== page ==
To say that Leland “Lee” Ruth has a green thumb would be an immense understatement.
The River Park resident not only boasts an impressive agricultural background, he’s also one of the key players involved in the maintenance of Sacramento’s iconic tree canopy.
“Trees are being taken out faster than they’re being put in, especially in River Park,” says Ruth, who’s lived in the neighborhood for 40 years (his wife grew up four blocks from their current home). “If we want to continue to have a tree canopy—which beautifies the neighborhood and improves air quality—we have to get involved in planting new ones.”
If Joan Cochrane could travel back in time, she would want to meet her grandparents and see where they grew up—without them knowing it was her.
Because time travel has yet to be achieved (as far as we know), Cochrane gladly settles for traveling back to the early days of California as a costumed volunteer at Sutter’s Fort.
“I love Sutter’s Fort because it’s not a static museum,” says Cochrane, who works at the fort two days a week and most weekends. “It shows students what it was like to live and work during that time period from the perspective of early settlers—ordinary people of their time who were part of the foundation of California.”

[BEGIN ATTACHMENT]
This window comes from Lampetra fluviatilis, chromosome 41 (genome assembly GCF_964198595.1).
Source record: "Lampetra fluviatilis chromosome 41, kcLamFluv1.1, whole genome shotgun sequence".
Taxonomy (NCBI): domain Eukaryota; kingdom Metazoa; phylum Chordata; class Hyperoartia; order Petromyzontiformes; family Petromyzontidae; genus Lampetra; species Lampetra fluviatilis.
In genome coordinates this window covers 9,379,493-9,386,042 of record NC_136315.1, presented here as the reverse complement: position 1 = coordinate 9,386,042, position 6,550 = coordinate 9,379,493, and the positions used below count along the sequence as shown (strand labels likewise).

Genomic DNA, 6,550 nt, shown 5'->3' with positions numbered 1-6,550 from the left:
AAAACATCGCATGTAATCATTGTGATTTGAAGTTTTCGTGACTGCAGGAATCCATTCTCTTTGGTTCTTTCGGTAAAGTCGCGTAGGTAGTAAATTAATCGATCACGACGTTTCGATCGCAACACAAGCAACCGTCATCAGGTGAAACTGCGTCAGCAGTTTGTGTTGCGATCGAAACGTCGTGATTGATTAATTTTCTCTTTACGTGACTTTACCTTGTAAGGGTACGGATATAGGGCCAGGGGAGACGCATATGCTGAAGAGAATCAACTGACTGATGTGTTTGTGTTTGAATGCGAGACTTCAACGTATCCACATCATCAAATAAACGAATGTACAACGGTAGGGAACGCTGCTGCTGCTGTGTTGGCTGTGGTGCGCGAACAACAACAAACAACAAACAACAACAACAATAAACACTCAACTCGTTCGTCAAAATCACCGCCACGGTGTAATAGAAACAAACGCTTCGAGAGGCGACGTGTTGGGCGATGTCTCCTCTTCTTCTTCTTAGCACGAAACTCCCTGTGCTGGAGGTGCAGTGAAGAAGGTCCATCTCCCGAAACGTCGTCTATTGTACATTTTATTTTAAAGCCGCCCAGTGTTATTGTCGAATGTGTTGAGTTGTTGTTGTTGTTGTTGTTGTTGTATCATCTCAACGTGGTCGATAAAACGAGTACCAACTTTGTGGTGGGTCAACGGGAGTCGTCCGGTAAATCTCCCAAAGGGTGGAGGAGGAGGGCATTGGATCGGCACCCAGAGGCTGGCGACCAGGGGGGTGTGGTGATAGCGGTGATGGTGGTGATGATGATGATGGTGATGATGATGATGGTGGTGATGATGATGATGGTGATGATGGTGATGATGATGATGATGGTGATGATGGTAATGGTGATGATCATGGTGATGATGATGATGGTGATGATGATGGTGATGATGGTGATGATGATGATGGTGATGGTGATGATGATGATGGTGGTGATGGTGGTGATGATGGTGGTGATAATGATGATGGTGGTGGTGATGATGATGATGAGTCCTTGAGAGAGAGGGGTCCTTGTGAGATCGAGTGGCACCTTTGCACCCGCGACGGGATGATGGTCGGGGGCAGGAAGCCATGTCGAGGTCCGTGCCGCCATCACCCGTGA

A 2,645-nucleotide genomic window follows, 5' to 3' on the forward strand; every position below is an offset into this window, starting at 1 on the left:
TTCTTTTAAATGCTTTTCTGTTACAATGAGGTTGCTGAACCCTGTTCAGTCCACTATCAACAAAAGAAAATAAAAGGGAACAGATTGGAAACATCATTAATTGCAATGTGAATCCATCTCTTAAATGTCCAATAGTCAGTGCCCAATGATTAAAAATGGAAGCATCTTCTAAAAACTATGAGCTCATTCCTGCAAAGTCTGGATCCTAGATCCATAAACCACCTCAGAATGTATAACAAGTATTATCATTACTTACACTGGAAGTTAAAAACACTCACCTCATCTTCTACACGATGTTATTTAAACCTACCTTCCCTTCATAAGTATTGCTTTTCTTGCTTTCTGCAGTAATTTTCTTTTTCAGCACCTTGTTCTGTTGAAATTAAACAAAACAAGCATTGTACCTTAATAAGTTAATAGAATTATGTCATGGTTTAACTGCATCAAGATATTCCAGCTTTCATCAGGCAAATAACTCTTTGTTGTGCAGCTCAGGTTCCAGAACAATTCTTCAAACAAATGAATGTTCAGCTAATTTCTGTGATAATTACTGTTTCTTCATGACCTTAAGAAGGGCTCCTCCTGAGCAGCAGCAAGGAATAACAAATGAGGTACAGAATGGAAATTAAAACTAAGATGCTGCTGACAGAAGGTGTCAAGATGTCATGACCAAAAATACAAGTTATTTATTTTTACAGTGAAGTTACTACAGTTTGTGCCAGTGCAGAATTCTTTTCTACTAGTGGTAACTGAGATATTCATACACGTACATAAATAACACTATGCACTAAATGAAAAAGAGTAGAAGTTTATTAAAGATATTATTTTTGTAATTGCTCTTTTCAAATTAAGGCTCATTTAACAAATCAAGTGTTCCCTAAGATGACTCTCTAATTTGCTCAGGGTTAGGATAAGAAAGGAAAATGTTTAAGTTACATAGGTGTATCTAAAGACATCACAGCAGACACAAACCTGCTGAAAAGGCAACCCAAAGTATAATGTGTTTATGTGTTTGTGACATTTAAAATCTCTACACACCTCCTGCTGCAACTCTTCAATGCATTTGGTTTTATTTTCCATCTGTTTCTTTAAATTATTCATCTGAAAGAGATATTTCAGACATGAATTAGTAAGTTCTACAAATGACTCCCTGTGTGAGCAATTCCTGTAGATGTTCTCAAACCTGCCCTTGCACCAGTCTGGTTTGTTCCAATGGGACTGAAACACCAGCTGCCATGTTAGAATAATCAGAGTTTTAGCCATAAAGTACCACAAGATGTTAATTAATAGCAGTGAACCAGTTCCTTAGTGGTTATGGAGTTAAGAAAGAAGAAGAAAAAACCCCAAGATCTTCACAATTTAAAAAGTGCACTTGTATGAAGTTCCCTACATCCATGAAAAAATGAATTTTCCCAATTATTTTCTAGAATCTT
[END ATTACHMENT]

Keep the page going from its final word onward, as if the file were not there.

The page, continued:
At a recent Women United luncheon, Carolyn Mullins was approached by one of the young men participating in the event. The annual luncheon is a celebration of the United Way women’s group that supports local foster youth. The young man asked Mullins if she would attend his high school graduation—excited to share this momentous occasion with someone who had helped him get there. Mullins enthusiastically agreed and attended the graduation later that spring.
Lucy Beckett has always been “a summer camp kid,” as she puts it. So it’s no surprise that when it came time for the longtime Girl Scout to apply for the prestigious Gold Award, Beckett was inspired by her love of summer camp.
The gold award is the highest honor a Girl Scout can receive for planning and implementing a “take action” project that provides a sustainable, lasting benefit to the girl’s larger community.
Alice Levine’s favorite projects are those that “get built and have a long public purpose.”
A city planner by training, the Poverty Ridge resident has put her schooling to good use during her 32 years in Sacramento by helping to save the Ella K. McClatchy Library when it was on the brink of closing—including refurbishing the upstairs to host art shows and other community gatherings—and to reopen the Southside Park public pool.
“Anything can be healed by music,” says Bill McAleavey, the Sacramento coordinator of Frets & Vets Six Strings Stronger, a guitar instruction program for veterans offered for free through the local VA. “It gives people a sense of purpose once they see what they can do.”
A veteran of the Navy himself, McAleavey is also an accomplished guitar player—he used to play in a rock ‘n’ roll band that performed at weddings and parties, although he admits they “never made any money at it.”